In this referendum, one decisive argument for the “Yes” vote on limited amendments of Egypt’s constitution (rather than drafting a new one right away) was an openly anti-secular one, made by Muslim Brothers and especially Salafis, Egypt’s most dynamic popular religious movement. Unlike other opposition groups, the Muslim Brotherhood decided to run for the “Yes” probably out of tactical considerations to secure themselves a good position in the negotiations of power. The Salafis took a strong pro-Mubarak stance during the revolution and thus never were part of the revolutionary alliance in the first place. Now they have turned from a piety movement into a radical political movement within weeks, and they have plastered Egypt’s cities with posters calling for Egypt to be an Islamic state. They have been rallying for a “Yes” vote with the claim that the supporters of a “No” vote want to scrap article two of the 1971 constitution which states that Islam is the religion of the state and Sharia the source of positive law. In Friday sermons on the eve of the referendum, a regular argument made by preachers in Egypt’s mosques was that voting “Yes” was “an obligation by Islamic law” (wagib shar’i) to prevent Egypt from falling under godless liberal and/or Christian rule.

    This kind of campaigning has anti-secularism as a key populist rallying point much the way cold war politics in the West often relied on anti-communism as the common “cause.” It has already meant that the focus of political and societal debate has begun to shift from issues of economic inequality, police brutality, and oligarchic entrenchment of economy and politics (the issues which originally took people to the streets) to issues of sexual morality, religious and confessional relations, etc. The Salafis, who never had any pretenses of solving the problem of economic inequality, are now riding the wave of post-revolutionary transformation by trying to dominate religious debates and to impose stricter gender segregation in public transportation in the short term, and rallying for an Islamic state in the long term. The nationalist/liberal/leftist parts of the opposition is now consequently busy articulating their cause in the scope of a new formative sociopolitical dichotomy, profiling themselves as those in support of a democratic civil state, in opposition to a perceived alliance of Islamists and the old system.

    Agrama suggests to look not “at the norms that secularism imposes but rather the questions that it obliges us to ask and answer.” While I find that Agrama’s analysis falls short of the post-revolutionary reality, I think that his theoretical analysis of the particular power of secularism is useful to think with when it comes to the power of religious populism that is right now developing into a dominant issue in post-revolutionary Egypt. Few days before the referendum I met with two friends who live in inland Agami, a low-income area in Alexandria and one of the areas strongly dominated by the Salafi movement. My friends were very much opposed to the Salafis, who in their view were narrow-minded and determined to force their views upon Egyptians. But they found themselves unable to disagree with the key demand of the Salafis: an Islamic state that applies the Sharia in full. As Muslims we must be for an Islamic state, they admitted but stressed that it should emerge from the people themselves and not be forced upon them. The question about the Islamic state is posed here is such a way that it cannot be simply declared irrelevant by focusing on issues of corruption, inequality, unemployment. It is a question that is being posed by social movements that enjoy the privilege of religious authority among very large segments of the population who, even if they dislike the Salafis’ and other Islamists’ radicalism in pursuing the Islamic state, find themselves compelled to agree that “this is how it is in religion” (ed-din keda).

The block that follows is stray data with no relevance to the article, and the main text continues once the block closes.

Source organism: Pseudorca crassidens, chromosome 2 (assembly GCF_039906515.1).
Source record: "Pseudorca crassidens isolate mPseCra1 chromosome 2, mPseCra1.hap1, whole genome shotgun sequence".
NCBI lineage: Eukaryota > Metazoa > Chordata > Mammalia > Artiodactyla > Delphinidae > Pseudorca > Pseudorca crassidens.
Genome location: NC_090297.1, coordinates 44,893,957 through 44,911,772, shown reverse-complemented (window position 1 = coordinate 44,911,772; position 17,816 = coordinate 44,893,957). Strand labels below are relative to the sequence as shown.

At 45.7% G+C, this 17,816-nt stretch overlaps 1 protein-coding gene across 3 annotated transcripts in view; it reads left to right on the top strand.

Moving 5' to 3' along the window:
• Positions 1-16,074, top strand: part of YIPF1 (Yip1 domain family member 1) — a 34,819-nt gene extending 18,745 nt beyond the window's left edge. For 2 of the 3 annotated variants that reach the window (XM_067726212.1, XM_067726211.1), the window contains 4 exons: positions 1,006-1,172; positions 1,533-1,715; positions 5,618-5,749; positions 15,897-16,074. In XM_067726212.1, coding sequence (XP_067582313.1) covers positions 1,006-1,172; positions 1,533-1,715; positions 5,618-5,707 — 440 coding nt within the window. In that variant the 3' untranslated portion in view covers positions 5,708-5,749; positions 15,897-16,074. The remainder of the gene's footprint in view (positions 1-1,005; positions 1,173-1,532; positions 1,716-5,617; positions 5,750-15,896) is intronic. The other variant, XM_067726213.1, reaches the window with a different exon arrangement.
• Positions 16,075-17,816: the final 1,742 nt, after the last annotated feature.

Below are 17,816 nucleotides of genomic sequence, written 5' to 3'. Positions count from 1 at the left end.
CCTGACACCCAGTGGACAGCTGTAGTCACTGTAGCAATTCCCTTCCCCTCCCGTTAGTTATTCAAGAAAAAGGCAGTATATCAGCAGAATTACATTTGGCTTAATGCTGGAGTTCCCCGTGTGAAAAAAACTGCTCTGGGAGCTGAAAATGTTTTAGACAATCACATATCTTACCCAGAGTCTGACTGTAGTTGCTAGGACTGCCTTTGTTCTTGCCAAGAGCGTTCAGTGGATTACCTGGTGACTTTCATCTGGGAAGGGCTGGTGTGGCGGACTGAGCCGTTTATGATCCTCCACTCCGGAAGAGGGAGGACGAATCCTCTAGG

I agree with Agrama that it would do Egypt and many other countries good to be asecular, but at least at the moment I do not see it happening. Thinking about the Islamic state along the lines of Agrama’s analysis of the secular, I would rather argue that the current rapid re-politicisation of religious conservatism is providing not so much specific norms—after all, Egypt is for the large part a conservative and religious society anyway—than specific questions that it obliges Egyptians to ask and answer. There is no way Egyptians can remain “genuinely indifferent” to questions taken up by anti-secular religious populism. They will have to develop answers, and as the logic of hegemony has it, these answers bear the mark of the questions.